Jensen Henry

We text, we tweet. We post and poke. We e-mail, e-vite and e-ignore. We surf and search and send with the click of a keyboard or the push of a button or the tap of a screen. But my Dr. Seuss-inspired attempt to list technological jargon should hopefully serve a greater purpose than just whimsical alliteration. I actually want to draw your attention to the vastness of the realm of 21st century communication and, more importantly, the extent to which constant communication is pervading the identity of our college experience.

Like any story, this one needs a beginning, and it starts with our parents. They were the founding fathers and mothers of a new movement of parenting — a hands-on, incredibly involved approach that provided an environment completely antithetic to the laissez-faire latchkey childhood experienced by Generation X. Whereas those Gen-Xers, now in their 30s and early 40s, were defined by a sense of loneliness and disillusionment (à la Reality Bites), we, the Millennials, grew up surrounded by people and activities and opportunities. Our parents were deeply invested in us, shuttling us from piano lessons to soccer practice to play rehearsals. They corrected our homework and proofread our college application essays and made sure we got trophies just for participating.

This helicopter parenting style, dubbed “iParenting” by psychology professor and New York Times contributor Barbara Hofer, has been enhanced by the rapid expansion of technology like cell phones and computers. Buying into the pitch that cell phones were a necessary safety measure, parents were now able to monitor the position and status of their children and teenagers around the clock. For the most part, we reciprocated the connection. Shopping for that new North Face fleece at the sporting goods store at 2:37 p.m.? A photo was easily sent to mom in a text. Having trouble finishing a paper for class? Just forward the document to dad and he will e-mail it back with his revisions.

We were so enveloped in this process that it simply spilled over into our college lives. According to Hofer, college students are communicating with their parents 13.4 times each week. Anything from roommate troubles to concern regarding a class to confusion about reading a bill can be easily conveyed home for instant feedback and advice. It is this cycle that is impeding our growth as young adults.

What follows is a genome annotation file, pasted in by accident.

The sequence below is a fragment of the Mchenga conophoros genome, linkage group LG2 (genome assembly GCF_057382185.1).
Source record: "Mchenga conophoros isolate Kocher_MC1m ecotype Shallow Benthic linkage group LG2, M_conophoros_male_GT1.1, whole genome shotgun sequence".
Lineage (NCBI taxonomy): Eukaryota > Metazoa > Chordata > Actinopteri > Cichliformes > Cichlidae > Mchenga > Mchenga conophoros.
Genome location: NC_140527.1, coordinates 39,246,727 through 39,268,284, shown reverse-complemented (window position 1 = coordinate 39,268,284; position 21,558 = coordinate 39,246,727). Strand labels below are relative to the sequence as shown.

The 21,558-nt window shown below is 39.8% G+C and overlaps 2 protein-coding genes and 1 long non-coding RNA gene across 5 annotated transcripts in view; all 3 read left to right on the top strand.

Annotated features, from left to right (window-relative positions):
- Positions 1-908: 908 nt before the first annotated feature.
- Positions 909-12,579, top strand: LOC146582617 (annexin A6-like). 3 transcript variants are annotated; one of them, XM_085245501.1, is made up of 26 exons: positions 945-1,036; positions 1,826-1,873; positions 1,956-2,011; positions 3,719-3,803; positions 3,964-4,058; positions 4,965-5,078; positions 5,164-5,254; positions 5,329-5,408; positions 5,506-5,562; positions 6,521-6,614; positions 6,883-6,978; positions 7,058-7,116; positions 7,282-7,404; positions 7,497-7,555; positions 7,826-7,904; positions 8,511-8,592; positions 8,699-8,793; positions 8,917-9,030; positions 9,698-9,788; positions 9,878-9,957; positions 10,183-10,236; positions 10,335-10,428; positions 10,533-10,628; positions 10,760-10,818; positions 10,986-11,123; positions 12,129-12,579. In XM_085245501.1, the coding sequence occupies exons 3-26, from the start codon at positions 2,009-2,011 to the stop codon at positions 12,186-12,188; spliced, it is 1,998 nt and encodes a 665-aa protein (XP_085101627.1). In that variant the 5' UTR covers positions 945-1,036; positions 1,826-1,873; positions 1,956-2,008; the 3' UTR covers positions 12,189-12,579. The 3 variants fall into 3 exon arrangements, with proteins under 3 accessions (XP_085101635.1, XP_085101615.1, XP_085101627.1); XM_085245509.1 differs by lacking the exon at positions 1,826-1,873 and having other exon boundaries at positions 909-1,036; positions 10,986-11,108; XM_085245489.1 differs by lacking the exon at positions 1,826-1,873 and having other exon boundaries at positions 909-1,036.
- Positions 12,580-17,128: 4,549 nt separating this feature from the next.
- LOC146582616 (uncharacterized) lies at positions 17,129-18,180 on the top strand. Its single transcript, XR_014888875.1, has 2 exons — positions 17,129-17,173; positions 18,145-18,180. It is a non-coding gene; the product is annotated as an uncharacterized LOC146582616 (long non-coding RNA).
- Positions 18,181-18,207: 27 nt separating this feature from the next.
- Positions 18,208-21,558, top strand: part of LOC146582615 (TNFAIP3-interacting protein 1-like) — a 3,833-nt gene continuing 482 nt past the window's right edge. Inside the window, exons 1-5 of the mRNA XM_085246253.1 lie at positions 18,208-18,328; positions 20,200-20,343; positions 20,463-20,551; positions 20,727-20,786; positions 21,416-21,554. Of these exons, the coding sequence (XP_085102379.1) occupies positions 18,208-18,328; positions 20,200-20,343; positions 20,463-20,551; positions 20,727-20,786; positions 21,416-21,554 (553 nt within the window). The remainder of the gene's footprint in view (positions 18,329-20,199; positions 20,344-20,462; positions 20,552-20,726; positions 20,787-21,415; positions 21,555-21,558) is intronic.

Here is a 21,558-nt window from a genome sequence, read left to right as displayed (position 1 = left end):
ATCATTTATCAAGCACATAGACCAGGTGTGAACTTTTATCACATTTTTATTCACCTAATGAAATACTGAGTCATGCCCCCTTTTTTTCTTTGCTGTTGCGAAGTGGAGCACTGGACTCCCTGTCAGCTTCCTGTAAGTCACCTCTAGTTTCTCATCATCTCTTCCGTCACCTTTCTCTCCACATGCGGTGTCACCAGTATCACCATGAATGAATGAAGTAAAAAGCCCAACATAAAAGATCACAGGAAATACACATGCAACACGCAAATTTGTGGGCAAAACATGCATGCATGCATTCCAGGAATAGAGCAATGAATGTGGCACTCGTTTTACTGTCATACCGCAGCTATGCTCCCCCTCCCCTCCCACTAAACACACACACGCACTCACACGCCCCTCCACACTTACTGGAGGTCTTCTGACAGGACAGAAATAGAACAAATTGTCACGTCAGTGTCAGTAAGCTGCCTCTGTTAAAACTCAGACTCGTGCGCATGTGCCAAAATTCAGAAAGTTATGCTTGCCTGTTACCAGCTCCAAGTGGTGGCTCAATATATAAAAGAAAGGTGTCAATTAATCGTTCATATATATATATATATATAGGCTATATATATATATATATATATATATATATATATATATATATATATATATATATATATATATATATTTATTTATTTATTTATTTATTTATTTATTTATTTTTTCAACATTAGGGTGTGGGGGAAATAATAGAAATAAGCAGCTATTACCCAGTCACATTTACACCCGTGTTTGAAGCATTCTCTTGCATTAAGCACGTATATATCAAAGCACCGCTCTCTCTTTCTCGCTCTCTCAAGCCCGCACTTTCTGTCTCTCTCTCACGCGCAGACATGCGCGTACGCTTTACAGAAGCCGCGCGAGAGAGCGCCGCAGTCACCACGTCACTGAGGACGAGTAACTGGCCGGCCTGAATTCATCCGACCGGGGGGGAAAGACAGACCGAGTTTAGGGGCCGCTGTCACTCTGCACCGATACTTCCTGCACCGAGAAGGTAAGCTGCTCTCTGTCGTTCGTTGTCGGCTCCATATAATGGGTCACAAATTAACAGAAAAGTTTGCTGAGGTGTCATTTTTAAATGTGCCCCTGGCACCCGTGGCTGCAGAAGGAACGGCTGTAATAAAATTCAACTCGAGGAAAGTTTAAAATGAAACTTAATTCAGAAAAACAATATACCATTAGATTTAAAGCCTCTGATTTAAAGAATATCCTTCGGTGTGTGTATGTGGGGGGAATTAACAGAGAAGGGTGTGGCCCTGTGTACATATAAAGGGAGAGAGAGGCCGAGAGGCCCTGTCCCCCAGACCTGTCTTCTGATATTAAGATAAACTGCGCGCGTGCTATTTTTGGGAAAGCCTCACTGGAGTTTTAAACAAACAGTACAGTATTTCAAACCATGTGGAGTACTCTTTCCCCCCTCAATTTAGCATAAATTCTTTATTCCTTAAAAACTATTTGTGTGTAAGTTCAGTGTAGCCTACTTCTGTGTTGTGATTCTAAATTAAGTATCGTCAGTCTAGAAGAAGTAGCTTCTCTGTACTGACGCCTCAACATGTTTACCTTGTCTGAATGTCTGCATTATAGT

As much as it may hurt to hear, college is about more than the Miami Plan, weekend parties and hockey games. College is the first chance most of us have had to practice living on our own and being totally responsible for our own lives. It’s about making mistakes and learning to fix them by ourselves. It’s about learning to be self-sufficient and taking pride in that independence. It’s essentially a practice run for being a grown-up without all the pressures of the real world.

Of course it’s important for college students to maintain healthy relationships with their parents, but the current trend of over-communication is stunting our maturation. Rather than sending our parents every triviality of our lives, we need to learn how to deal with our victories and our failures on our own.

I said before that college is like a safety net. There are dozens of resources here for us if we’re stuck. Part of developing into a mature and functional adult is recognizing those resources and seeking them out when we need support. Our success once we leave here — whether in seven months or three years and seven months — will depend on that ability.

Just because we have constant access to communication doesn’t mean we need to always be using it. It’s time to cut the strings, or in our case the cords and plugs. Dr. Seuss once marveled at all the places we’ll go. It’s about time we figured out how to get there on our own. We can video chat with dad and Facebook message mom later.